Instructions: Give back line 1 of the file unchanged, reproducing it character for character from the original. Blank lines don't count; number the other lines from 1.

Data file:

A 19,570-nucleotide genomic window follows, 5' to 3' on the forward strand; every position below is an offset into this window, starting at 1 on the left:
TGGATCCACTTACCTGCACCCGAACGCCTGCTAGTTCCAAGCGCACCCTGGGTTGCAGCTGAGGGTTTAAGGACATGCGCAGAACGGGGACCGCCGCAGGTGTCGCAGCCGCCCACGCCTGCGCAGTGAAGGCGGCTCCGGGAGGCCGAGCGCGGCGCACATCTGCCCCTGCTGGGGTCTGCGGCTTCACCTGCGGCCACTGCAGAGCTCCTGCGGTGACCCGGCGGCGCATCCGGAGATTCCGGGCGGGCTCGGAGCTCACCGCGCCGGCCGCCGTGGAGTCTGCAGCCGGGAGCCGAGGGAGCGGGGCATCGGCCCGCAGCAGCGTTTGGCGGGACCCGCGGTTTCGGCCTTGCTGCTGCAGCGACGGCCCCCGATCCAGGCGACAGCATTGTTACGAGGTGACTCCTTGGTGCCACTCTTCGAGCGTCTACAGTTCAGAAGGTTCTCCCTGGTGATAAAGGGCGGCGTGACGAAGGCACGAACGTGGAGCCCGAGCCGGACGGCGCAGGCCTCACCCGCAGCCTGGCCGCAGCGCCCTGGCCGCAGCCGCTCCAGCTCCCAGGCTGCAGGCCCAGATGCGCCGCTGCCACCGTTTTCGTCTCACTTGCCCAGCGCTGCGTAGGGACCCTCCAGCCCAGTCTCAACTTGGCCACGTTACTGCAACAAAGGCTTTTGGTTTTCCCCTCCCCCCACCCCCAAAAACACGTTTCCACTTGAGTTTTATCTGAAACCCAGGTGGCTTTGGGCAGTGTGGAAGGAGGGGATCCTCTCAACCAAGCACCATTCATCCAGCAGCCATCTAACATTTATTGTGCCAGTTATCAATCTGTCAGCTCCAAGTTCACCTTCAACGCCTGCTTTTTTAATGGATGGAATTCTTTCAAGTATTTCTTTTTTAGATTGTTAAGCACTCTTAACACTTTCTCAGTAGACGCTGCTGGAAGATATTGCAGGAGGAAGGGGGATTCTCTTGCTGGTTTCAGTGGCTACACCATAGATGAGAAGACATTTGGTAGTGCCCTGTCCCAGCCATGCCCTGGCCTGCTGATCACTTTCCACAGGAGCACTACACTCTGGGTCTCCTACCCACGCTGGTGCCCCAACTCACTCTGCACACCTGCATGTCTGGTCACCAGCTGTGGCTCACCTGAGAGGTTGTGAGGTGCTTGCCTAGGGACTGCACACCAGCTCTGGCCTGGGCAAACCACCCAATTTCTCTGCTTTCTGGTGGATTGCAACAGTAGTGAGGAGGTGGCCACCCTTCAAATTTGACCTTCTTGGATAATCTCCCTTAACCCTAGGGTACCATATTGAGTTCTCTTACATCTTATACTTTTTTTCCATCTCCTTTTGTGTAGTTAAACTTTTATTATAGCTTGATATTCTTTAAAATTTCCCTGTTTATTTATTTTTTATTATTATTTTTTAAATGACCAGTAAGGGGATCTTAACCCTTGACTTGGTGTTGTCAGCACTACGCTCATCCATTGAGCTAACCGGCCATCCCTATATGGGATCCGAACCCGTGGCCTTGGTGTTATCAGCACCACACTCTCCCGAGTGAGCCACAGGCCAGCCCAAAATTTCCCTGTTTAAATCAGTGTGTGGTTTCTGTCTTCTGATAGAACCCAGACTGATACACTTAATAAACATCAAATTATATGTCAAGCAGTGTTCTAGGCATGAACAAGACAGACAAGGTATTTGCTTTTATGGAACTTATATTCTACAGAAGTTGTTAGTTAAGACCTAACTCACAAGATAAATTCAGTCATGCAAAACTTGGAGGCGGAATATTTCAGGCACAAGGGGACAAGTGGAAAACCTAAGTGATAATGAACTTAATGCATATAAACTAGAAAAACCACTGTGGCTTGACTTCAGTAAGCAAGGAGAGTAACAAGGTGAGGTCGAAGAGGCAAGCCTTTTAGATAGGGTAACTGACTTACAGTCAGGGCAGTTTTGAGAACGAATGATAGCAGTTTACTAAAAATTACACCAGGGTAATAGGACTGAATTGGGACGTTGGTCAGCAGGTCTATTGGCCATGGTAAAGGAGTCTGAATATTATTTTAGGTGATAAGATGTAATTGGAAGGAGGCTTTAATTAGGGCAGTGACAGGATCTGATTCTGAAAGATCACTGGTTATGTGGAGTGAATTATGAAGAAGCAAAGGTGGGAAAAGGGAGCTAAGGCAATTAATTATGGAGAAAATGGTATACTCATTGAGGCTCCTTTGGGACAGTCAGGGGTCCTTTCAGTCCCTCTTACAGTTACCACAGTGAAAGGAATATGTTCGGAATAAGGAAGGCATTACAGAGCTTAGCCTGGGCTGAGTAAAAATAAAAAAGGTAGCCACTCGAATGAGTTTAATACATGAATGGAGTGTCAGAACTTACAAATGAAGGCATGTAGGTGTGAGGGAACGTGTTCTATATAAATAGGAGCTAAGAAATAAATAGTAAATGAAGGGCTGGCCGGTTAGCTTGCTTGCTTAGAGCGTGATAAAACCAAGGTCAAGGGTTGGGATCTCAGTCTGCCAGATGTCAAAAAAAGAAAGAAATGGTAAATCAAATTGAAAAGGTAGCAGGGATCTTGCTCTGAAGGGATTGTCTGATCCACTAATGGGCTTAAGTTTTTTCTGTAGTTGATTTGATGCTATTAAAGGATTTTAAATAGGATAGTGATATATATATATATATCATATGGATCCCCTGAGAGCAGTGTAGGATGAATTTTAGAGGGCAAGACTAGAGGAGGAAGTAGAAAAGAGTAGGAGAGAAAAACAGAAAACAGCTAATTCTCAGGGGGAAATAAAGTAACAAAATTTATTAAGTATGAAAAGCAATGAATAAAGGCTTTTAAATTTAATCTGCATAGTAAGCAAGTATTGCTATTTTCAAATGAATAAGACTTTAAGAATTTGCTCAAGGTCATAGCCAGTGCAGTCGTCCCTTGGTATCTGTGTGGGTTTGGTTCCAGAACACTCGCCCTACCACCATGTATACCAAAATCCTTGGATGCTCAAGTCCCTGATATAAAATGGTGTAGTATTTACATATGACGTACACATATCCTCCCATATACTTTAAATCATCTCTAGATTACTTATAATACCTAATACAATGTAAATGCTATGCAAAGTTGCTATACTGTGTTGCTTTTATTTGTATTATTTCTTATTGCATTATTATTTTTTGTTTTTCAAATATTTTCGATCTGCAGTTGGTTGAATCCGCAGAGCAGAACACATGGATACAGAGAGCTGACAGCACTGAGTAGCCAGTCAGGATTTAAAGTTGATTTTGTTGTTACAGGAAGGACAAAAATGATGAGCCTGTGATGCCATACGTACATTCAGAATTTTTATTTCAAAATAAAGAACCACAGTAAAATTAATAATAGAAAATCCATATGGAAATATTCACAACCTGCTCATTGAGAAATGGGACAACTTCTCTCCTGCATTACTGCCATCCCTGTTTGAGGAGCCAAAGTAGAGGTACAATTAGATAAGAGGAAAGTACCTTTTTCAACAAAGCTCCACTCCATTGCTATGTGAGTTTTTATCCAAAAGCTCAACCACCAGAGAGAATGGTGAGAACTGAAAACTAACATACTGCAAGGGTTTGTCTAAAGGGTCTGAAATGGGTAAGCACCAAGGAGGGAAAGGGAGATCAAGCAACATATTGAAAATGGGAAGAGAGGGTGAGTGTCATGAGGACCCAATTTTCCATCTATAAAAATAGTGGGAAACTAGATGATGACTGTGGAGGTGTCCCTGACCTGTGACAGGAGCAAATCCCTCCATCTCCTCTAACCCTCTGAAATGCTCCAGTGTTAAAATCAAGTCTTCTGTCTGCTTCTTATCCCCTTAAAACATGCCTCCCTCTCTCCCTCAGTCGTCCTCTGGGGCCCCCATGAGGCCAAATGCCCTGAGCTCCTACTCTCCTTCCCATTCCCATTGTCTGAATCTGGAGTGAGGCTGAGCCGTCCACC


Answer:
A 19,570-nucleotide genomic window follows, 5' to 3' on the forward strand; every position below is an offset into this window, starting at 1 on the left: